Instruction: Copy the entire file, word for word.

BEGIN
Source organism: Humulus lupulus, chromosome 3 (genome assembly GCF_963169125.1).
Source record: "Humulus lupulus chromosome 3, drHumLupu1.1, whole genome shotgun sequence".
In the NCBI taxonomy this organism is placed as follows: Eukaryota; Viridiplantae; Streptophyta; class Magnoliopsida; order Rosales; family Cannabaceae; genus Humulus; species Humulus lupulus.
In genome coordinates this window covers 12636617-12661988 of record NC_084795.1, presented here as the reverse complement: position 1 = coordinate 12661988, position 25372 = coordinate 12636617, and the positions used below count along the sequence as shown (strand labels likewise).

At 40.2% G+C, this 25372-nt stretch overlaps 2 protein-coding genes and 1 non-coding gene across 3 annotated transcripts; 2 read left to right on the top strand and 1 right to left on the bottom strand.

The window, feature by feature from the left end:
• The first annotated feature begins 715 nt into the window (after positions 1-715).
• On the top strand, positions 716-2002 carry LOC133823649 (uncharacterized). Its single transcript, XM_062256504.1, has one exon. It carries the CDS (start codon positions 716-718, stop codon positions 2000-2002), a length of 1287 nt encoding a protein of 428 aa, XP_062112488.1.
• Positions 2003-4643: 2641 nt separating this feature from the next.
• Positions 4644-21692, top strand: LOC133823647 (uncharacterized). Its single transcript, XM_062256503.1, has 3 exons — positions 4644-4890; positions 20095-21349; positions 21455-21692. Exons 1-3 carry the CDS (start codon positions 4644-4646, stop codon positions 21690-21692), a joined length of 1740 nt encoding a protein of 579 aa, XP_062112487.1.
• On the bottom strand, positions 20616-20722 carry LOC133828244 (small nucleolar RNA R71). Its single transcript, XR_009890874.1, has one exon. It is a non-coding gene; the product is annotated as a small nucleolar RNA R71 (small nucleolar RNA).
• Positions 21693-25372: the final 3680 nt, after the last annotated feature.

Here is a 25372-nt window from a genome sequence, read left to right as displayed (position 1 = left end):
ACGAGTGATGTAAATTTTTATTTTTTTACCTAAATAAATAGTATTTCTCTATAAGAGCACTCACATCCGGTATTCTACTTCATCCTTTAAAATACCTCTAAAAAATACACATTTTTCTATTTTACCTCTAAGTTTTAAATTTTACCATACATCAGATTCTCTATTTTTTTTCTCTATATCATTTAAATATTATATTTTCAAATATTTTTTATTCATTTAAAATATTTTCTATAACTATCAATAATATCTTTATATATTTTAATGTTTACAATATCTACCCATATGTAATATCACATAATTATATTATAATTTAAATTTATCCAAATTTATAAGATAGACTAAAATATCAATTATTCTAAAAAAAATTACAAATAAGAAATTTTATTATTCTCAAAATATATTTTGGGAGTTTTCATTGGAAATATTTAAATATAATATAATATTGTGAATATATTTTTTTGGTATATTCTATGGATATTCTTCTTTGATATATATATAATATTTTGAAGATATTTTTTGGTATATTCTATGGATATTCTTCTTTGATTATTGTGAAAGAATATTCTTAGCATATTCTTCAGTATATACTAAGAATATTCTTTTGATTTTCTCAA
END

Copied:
Source organism: Humulus lupulus, chromosome 3 (genome assembly GCF_963169125.1).
Source record: "Humulus lupulus chromosome 3, drHumLupu1.1, whole genome shotgun sequence".
In the NCBI taxonomy this organism is placed as follows: Eukaryota; Viridiplantae; Streptophyta; class Magnoliopsida; order Rosales; family Cannabaceae; genus Humulus; species Humulus lupulus.
In genome coordinates this window covers 12636617-12661988 of record NC_084795.1, presented here as the reverse complement: position 1 = coordinate 12661988, position 25372 = coordinate 12636617, and the positions used below count along the sequence as shown (strand labels likewise).

At 40.2% G+C, this 25372-nt stretch overlaps 2 protein-coding genes and 1 non-coding gene across 3 annotated transcripts; 2 read left to right on the top strand and 1 right to left on the bottom strand.

The window, feature by feature from the left end:
• The first annotated feature begins 715 nt into the window (after positions 1-715).
• On the top strand, positions 716-2002 carry LOC133823649 (uncharacterized). Its single transcript, XM_062256504.1, has one exon. It carries the CDS (start codon positions 716-718, stop codon positions 2000-2002), a length of 1287 nt encoding a protein of 428 aa, XP_062112488.1.
• Positions 2003-4643: 2641 nt separating this feature from the next.
• Positions 4644-21692, top strand: LOC133823647 (uncharacterized). Its single transcript, XM_062256503.1, has 3 exons — positions 4644-4890; positions 20095-21349; positions 21455-21692. Exons 1-3 carry the CDS (start codon positions 4644-4646, stop codon positions 21690-21692), a joined length of 1740 nt encoding a protein of 579 aa, XP_062112487.1.
• On the bottom strand, positions 20616-20722 carry LOC133828244 (small nucleolar RNA R71). Its single transcript, XR_009890874.1, has one exon. It is a non-coding gene; the product is annotated as a small nucleolar RNA R71 (small nucleolar RNA).
• Positions 21693-25372: the final 3680 nt, after the last annotated feature.

Here is a 25372-nt window from a genome sequence, read left to right as displayed (position 1 = left end):
ACGAGTGATGTAAATTTTTATTTTTTTACCTAAATAAATAGTATTTCTCTATAAGAGCACTCACATCCGGTATTCTACTTCATCCTTTAAAATACCTCTAAAAAATACACATTTTTCTATTTTACCTCTAAGTTTTAAATTTTACCATACATCAGATTCTCTATTTTTTTTCTCTATATCATTTAAATATTATATTTTCAAATATTTTTTATTCATTTAAAATATTTTCTATAACTATCAATAATATCTTTATATATTTTAATGTTTACAATATCTACCCATATGTAATATCACATAATTATATTATAATTTAAATTTATCCAAATTTATAAGATAGACTAAAATATCAATTATTCTAAAAAAAATTACAAATAAGAAATTTTATTATTCTCAAAATATATTTTGGGAGTTTTCATTGGAAATATTTAAATATAATATAATATTGTGAATATATTTTTTTGGTATATTCTATGGATATTCTTCTTTGATATATATATAATATTTTGAAGATATTTTTTGGTATATTCTATGGATATTCTTCTTTGATTATTGTGAAAGAATATTCTTAGCATATTCTTCAGTATATACTAAGAATATTCTTTTGATTTTCTCAA